Hometown Tourist

Pinnacles National Park

As I mentioned in my post on Death Valley, I am obsessed with national parks. It is one of my travel goals to visit at least one park a year. This year, entirely by accident, I stumbled upon a less visited Northern California gem, Pinnacles National Park and  it was the perfect day hike spot.

We went whole-hog, all in on a 9-mile hike (I’m calling it 10 if you see me in the streets), following the High Peaks trail to Bear Gulch trail to the Old Pinnacles trail where we then popped into Balconies Cave trail before wrapping this up. That said, there are lots of options in the park, and certainly, hikes that are less strenuous based on your skill level so don’t let the fear of a long hike stop you from visiting.

Pro Tip: You will not have cell service once you start hiking, so it is imperative that you stop by the ranger station. If something happens these are the people who will lead the search to save you. PLEASE go make friends with them.

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First things first, there isn’t much around Pinnacles, so plan on bringing a picnic, or hiking in and out with your food and water. The route we took had a strong uphill for about a mile, but well worth sucking wind for. The view is something beyond a show stopper. Gorgeous just doesn’t cut it.

Once you clear High Peaks trail, the hike does get easier, however, the way down features some loose gravel and switchbacks. It’s worth a little bit of unsure footing to take the longer route and see some more of the park if you are comfortable with moving a bit slowly. Eventually, the rougher terrain will give way to stunning rolling fields and you can pretend you are Anne of Green Gables or someone else who meanders through wide open spaces in picturesque landscapes. (While still maintaining your superiority over them, because those first few miles were difficult, and what does Anne know about that?).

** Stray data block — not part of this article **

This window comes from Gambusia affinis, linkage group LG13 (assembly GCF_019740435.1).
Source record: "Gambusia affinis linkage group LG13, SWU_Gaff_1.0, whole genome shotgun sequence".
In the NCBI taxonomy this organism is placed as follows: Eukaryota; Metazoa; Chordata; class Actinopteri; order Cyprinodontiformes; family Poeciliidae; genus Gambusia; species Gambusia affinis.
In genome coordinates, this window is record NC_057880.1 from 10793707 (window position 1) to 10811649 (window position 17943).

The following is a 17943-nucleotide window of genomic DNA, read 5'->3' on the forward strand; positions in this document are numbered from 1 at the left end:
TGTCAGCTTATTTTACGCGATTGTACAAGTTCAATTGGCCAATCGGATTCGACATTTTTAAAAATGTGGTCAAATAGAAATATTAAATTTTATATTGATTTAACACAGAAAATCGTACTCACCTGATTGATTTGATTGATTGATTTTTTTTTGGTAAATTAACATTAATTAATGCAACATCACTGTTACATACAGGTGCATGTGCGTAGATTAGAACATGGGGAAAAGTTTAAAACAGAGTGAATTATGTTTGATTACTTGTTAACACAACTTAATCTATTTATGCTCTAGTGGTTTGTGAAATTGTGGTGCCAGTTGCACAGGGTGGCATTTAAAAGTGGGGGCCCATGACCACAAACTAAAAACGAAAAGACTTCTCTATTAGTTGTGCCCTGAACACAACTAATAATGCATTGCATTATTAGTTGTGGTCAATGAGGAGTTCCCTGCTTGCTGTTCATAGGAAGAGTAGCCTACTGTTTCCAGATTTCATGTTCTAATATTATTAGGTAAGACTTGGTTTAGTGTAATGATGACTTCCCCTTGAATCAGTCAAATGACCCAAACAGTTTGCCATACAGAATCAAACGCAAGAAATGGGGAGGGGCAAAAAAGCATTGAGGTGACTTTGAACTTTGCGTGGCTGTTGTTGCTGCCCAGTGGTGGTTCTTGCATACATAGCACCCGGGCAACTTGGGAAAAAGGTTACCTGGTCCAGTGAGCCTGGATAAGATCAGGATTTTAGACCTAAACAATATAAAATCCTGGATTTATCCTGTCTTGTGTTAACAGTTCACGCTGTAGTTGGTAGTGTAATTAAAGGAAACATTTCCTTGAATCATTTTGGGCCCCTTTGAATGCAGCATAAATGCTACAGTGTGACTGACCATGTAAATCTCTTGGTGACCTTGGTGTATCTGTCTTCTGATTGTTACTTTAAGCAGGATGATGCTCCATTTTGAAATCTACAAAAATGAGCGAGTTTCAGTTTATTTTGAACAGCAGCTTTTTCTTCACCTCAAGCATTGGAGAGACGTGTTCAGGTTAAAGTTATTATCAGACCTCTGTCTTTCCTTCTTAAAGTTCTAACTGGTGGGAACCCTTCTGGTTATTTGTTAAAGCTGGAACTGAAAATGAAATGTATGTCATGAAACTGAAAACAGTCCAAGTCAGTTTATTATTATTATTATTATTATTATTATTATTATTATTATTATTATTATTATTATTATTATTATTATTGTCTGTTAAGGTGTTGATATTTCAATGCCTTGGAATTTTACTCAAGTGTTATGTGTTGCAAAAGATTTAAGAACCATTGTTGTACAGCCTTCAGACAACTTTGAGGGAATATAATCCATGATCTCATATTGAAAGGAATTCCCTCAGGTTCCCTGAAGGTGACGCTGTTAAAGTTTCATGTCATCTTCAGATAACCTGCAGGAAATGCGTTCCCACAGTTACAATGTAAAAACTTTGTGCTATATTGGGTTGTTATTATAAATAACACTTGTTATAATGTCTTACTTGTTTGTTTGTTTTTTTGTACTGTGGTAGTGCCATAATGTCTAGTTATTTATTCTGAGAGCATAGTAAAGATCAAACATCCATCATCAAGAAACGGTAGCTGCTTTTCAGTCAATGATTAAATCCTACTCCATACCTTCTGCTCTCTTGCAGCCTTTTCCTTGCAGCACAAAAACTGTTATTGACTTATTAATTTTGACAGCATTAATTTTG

Pro Tip: The flora and fauna in the park are unusual, If you are a lucky birder you may even catch a glimpse of the California Condors that dwell in the park. They are North America’s largest bird and a critically endangered species.

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Eventually, you will come to my favorite part of the park, the Balconies Cave Trail, aka the best place to pretend to be: a) Gollem b) a troll and/or c) the cover of Atlas Shrugged. Bring a headlamp. The cave is dark, and you will want your hands free as you wander through it. You will have to do a little tiny bit of climbing, crawling and ducking once inside the cave, but it is all very manageable.

If you are with small children, or just don’t feel like sweating for 8 miles before you arrive, the cave is right near a trailhead and accessible in a number of ways, so don’t feel like you have to do it the hard way. I had a blast goofing around in there and I can imagine it would be even more fun for kids.

Pro Tip: The cave narrow at times, so if you experience claustrophobia, this is probably not the place for you. There is a hike around the caves, so don’t let that stop you from visiting the park if tight spaces just aren’t your thing.

Bonus Pro Tip: Please pack out what you pack in, or use appropriate trash receptacles. Condors will eat anything, and with only 80+ living in the park, you don’t want to be the person who kills off a national wildlife treasure (do you!?!). Seriously, ingesting lead from human debris is poisening them en mass, so please be thoughtful.

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